Sinclair set out to make each candle redolent of its time and place, but attuned to a 21st century consumer. The Elizabeth/London candle plays with the idea of a classic English rose, but used in a "super-modern way with a retro throwback". He likens this to how fashion designers mine the archives for inspiration but reinvent rather than recycle. "I love some of the Guerlain fragrances from the 20s, but they're not right for today."
His fragrance inspiration for Ecoya's Paris candle is, naturellement, also floral, but a chic, complex mix. "If you go to London it does not smell like Paris," says Sinclair. Neither New York, which he says smells "dirtier, more energetic".
"Paris feels like the old world. Maybe it is the trees, the buildings that are hundreds of years old, you can smell it."
Or rather he can, after rigorous training that included a year learning to identify hundreds upon hundreds of individual scents, complete with weekly tests requiring an 80 per cent success rate. Then came an education about basic accords and classic fragrances before he could begin mixing his own imaginings. Sinclair says there is no fragrance he does not like, but he leans to minimalist compositions with an airy feel, transparent and realistic, which he puts down to his new world origins.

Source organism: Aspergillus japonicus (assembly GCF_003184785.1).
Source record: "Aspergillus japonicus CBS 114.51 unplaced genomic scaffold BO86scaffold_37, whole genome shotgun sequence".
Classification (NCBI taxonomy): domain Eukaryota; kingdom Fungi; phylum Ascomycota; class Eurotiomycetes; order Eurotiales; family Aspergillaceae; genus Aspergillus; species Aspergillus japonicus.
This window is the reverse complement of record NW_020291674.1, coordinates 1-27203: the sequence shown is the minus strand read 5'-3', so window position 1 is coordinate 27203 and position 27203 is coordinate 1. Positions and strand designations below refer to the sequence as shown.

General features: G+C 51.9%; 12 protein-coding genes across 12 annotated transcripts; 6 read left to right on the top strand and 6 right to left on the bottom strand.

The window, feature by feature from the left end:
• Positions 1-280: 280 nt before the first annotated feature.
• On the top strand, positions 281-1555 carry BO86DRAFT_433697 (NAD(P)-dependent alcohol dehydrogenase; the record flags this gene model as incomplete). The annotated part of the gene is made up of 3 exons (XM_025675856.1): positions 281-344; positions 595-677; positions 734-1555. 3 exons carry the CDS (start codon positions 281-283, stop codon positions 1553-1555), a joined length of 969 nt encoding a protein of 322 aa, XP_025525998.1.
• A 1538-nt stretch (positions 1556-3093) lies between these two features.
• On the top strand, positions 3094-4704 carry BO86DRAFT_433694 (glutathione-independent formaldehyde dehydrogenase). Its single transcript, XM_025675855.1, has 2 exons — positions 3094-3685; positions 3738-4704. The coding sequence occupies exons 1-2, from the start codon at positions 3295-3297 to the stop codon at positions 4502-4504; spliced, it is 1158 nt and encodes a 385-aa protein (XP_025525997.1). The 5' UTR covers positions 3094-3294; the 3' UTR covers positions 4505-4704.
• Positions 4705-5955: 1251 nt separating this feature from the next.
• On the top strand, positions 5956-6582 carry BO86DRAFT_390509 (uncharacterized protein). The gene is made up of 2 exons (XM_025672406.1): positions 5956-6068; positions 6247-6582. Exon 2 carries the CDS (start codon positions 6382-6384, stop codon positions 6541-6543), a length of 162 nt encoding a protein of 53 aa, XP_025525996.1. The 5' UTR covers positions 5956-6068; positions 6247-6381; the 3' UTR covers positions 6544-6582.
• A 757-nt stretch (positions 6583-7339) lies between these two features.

In an industry dominated by the French, being a New Zealander has given him an innovative edge; in fact it was what gained him entry into the exclusive club in the first place.
Sinclair explains he had a Eureka moment as a teenager: "I looked at all these bottles of fragrance I had and I thought if they exist someone is doing it."
He decided if he could not create them, as a first step he could at least be involved in the industry and sell them. So he phoned around pharmacies and department stores looking for job, being met mostly with the comment, "But you're a guy."
A St Lukes pharmacy took him on and after six months he moved to the well-stocked fragrance counter at Smith & Caughey's which he described as "like a playground for me". It was there he sought advice on how to become a perfume-maker from a visiting fragrance expert who told him to travel to Grasse in the heart of the flower fields of France. When the 19-year-old Sinclair showed up at a conference there a few months later the expert introduced him to industry players, with one so impressed by his determination that he sponsored his training and gave him his first job in Paris.